Spoon River Artworks and Market — Belhaven Less than a block away from Belhaven’s marina, Spoon River has great access to fresh seafood, no doubt, but there are other ways
Less than a block away from Belhaven’s marina, Spoon River has great access to fresh seafood, no doubt, but there are other ways the restaurant ensures that its food is locally sourced.
Craig Love, the owner and chef of Coast, is supporting local fisheries and fishermen by serving sustainable, lesser-known-but-equally-flavorful alternatives to the fish you’re typically used to seeing on a menu.
Head north up the coast, and you’ll find Southern Smoke BBQ — a husband-and-wife run restaurant and catering company. Matthew and Jessica Register founded the spot in 2010, and their passion for quality ingredients and love for the outdoors inspired their farm-to-table concept. “I grew up eating vegetables that you grow in the summertime, and growing your own produce, and I think a lot of restaurants have gotten away from that,” Matthew says. “When we opened up, that was one of my biggest things: I wanted to buy as much as I possibly could from our local farmers.”
Southern Smoke BBQ is open on Thursday, Friday, and Saturday, but if you’re going for lunch, you’d better get there quick: The restaurant opens at 11:30 a.m., and closes when they sell out.
Among the local products the pub relies on are its pork and beef, both sourced from within North Carolina and crafted into artisan sausages and bratwursts by Weeping Radish’s resident master butcher.
The Hen & The Hog is a farm-to-table restaurant in Halifax that specializes in edgy Southern comfort food. The menu is completely dependent on the season, and frequently changes to feature fresh ingredients in unique ways.
The Colington Café’s prime coastal location allows it to be not only farm-to-table, but also boat-to-table, sourcing crabs from nearby Lake Mattamuskeet and shrimp and scallops from the Atlantic Ocean.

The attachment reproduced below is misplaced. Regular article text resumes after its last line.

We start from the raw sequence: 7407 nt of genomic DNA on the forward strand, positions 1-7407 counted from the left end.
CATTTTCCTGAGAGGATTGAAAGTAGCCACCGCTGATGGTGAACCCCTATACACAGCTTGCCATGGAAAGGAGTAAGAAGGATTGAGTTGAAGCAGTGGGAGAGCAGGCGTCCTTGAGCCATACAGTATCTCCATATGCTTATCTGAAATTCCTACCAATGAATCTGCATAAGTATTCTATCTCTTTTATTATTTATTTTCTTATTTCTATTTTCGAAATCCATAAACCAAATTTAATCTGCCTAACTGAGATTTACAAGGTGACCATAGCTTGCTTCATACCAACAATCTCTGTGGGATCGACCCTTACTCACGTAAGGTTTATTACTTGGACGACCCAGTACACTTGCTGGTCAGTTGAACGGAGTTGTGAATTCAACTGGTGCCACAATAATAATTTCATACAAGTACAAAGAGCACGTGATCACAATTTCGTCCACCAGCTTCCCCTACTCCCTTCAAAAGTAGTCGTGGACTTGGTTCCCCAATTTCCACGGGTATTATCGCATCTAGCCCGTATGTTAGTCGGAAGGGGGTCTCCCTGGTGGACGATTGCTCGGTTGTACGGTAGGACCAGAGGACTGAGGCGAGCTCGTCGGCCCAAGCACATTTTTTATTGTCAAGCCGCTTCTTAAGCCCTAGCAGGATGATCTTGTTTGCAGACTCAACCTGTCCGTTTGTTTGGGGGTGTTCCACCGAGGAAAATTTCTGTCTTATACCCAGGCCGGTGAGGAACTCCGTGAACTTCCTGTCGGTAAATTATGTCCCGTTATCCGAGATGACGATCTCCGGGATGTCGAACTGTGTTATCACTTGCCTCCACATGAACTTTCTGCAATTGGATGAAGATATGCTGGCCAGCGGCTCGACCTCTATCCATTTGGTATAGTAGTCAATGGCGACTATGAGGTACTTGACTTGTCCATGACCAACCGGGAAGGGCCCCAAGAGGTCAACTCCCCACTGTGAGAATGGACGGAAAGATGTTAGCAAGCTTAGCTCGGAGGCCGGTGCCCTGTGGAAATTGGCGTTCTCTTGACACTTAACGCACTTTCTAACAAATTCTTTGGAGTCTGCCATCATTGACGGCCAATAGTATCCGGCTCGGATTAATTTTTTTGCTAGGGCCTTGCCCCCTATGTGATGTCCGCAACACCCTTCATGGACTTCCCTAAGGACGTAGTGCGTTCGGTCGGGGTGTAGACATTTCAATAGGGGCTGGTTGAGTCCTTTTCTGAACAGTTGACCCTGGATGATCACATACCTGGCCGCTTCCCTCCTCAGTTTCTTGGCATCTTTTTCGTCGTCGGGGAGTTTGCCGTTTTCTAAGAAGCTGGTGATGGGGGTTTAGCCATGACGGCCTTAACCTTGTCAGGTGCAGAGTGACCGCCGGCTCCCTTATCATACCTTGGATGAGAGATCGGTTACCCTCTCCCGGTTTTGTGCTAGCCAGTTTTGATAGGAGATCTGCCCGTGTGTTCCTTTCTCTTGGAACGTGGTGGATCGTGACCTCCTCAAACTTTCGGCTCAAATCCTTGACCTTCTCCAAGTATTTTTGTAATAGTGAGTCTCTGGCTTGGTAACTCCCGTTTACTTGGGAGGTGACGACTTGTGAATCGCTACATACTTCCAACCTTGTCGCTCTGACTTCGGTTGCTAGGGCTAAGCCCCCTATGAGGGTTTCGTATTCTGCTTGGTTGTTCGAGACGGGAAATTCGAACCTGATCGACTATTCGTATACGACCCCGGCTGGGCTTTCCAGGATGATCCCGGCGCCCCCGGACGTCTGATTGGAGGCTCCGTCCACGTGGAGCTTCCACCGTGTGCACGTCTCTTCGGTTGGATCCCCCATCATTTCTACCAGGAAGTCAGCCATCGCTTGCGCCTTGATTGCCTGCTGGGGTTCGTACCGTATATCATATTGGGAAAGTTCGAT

To chef Vivian Howard and manager Ben Knight of Chef & the Farmer, having a farm-to-table restaurant means to first build a community. It’s only then that all the details will come naturally.
James Doss runs Rx with his partners, Josh Novicki and Charlie Wray. The three also own Pembroke’s, which focuses on the same local ingredients and painstaking preparation.
Chef Jacob Carey stocks his menu, which changes daily, with as many speared fish as he can get his hands on. They’re hauled back to land by local divers, who fin down to the reefs, ledges, and shipwrecks beyond the port city to pick off prized grouper, triggerfish, and more. When they see spiny lobsters (the Maine lobster’s warm-water relation) ambling along the seafloor, they pluck those up, too, and bring them to Carey. He broils the tails or stuffs the sweet meat into homemade ravioli or stirs the tender chunks into sherry-enriched chowder.
The head chef and owner of Catch, Keith Rhodes, is somewhat of a celebrity in North Carolina and beyond, having been a contestant on the TV show Top Chef and a 2011 James Beard Award Semifinalist for best chef in the Southeast. But in Wilmington, Rhodes keeps it local. He and his team reinforce their roots in the community by supporting farmers in their area. “The idea of using local farmers first and big box purveyors last was our initial ideology and deeply resonates with myself and team,” Rhodes says. “We knew we would have to work together as a community to highlight our farmers best offerings to create a thriving, conscious vision for future generations.”
After honing their world-class culinary talents in New York City, Stephen and Inez Ribustello brought them to eastern North Carolina, where Inez’s family has lived for generations.